Though his autopsy showed no brain damage, the presence of CTE (Chronic Traumatic Encephalopathy), a disease of the brain found in individuals with a history of repetitive brain injuries, in deceased NFL linebacker Junior Seau's brain remains largely unclear.
The initial coroner's report proves very little when it comes to Seau's condition as it related to CTE, two sources with direct knowledge of the concussion lawsuit against the NFL and the medical process, said Monday.
"It's very important to emphasize that this was the coroner's report, not the CTE study," said a medical source involved with the lawsuit. "People with CTE, even in their 40s, rarely if ever have gross abnormalities with their brain. You can't determine whether there's CTE through an autopsy."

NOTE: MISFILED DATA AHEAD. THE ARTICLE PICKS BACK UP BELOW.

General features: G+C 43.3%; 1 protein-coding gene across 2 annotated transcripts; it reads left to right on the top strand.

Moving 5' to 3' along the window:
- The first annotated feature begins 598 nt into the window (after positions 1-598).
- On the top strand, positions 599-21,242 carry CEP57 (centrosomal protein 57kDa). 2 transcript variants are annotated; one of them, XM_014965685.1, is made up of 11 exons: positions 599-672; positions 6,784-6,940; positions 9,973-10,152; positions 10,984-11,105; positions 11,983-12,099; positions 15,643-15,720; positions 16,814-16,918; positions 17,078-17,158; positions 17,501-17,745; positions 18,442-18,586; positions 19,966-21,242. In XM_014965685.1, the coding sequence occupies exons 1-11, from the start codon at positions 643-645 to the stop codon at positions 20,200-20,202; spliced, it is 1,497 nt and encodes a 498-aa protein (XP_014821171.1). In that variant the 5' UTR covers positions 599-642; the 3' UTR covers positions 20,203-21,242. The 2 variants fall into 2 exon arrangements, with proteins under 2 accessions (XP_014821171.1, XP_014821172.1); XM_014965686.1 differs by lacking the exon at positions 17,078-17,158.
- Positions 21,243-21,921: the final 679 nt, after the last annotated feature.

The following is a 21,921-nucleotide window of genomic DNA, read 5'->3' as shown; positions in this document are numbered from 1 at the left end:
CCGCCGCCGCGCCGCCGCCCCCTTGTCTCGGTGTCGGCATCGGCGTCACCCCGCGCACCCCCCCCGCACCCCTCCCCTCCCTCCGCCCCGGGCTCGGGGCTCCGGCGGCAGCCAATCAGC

Seau's brain, per the request of his family, has been sent to the National Institutes of Health for more advanced evaluation. Seau was found dead at his Oceanside, Calif. home on May 2, killed by a self-inflicted gunshot wound.